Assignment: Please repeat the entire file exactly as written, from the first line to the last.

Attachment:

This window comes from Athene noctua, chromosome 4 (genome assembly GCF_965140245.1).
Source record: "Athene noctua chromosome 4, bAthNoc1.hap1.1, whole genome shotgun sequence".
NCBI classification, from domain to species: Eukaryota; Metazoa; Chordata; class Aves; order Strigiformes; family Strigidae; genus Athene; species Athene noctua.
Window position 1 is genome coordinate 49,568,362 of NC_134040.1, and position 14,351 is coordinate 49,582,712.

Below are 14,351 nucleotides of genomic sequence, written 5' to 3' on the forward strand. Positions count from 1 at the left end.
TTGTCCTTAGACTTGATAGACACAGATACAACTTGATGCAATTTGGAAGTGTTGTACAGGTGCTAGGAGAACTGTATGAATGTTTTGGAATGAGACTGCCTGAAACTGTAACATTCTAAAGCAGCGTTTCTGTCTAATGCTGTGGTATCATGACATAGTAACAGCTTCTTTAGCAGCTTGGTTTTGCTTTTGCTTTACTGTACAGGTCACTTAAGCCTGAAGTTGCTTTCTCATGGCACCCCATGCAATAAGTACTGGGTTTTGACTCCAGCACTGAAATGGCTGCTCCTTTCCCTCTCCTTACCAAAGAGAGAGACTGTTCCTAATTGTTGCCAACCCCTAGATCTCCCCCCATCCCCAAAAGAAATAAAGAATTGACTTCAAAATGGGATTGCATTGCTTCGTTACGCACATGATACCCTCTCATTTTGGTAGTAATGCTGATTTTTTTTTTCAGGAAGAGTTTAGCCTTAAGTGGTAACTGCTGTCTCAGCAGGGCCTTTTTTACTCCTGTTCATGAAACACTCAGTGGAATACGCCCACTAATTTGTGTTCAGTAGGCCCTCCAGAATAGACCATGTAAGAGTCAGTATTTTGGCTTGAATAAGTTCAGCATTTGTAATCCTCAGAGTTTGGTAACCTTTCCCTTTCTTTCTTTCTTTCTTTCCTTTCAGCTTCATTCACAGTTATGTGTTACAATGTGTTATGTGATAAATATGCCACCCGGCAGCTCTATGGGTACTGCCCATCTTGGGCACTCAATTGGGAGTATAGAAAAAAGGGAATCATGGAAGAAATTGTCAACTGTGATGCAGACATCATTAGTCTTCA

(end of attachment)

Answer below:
This window comes from Athene noctua, chromosome 4 (genome assembly GCF_965140245.1).
Source record: "Athene noctua chromosome 4, bAthNoc1.hap1.1, whole genome shotgun sequence".
NCBI classification, from domain to species: Eukaryota; Metazoa; Chordata; class Aves; order Strigiformes; family Strigidae; genus Athene; species Athene noctua.
Window position 1 is genome coordinate 49,568,362 of NC_134040.1, and position 14,351 is coordinate 49,582,712.

Below are 14,351 nucleotides of genomic sequence, written 5' to 3' on the forward strand. Positions count from 1 at the left end.
TTGTCCTTAGACTTGATAGACACAGATACAACTTGATGCAATTTGGAAGTGTTGTACAGGTGCTAGGAGAACTGTATGAATGTTTTGGAATGAGACTGCCTGAAACTGTAACATTCTAAAGCAGCGTTTCTGTCTAATGCTGTGGTATCATGACATAGTAACAGCTTCTTTAGCAGCTTGGTTTTGCTTTTGCTTTACTGTACAGGTCACTTAAGCCTGAAGTTGCTTTCTCATGGCACCCCATGCAATAAGTACTGGGTTTTGACTCCAGCACTGAAATGGCTGCTCCTTTCCCTCTCCTTACCAAAGAGAGAGACTGTTCCTAATTGTTGCCAACCCCTAGATCTCCCCCCATCCCCAAAAGAAATAAAGAATTGACTTCAAAATGGGATTGCATTGCTTCGTTACGCACATGATACCCTCTCATTTTGGTAGTAATGCTGATTTTTTTTTTCAGGAAGAGTTTAGCCTTAAGTGGTAACTGCTGTCTCAGCAGGGCCTTTTTTACTCCTGTTCATGAAACACTCAGTGGAATACGCCCACTAATTTGTGTTCAGTAGGCCCTCCAGAATAGACCATGTAAGAGTCAGTATTTTGGCTTGAATAAGTTCAGCATTTGTAATCCTCAGAGTTTGGTAACCTTTCCCTTTCTTTCTTTCTTTCTTTCCTTTCAGCTTCATTCACAGTTATGTGTTACAATGTGTTATGTGATAAATATGCCACCCGGCAGCTCTATGGGTACTGCCCATCTTGGGCACTCAATTGGGAGTATAGAAAAAAGGGAATCATGGAAGAAATTGTCAACTGTGATGCAGACATCATTAGTCTTCA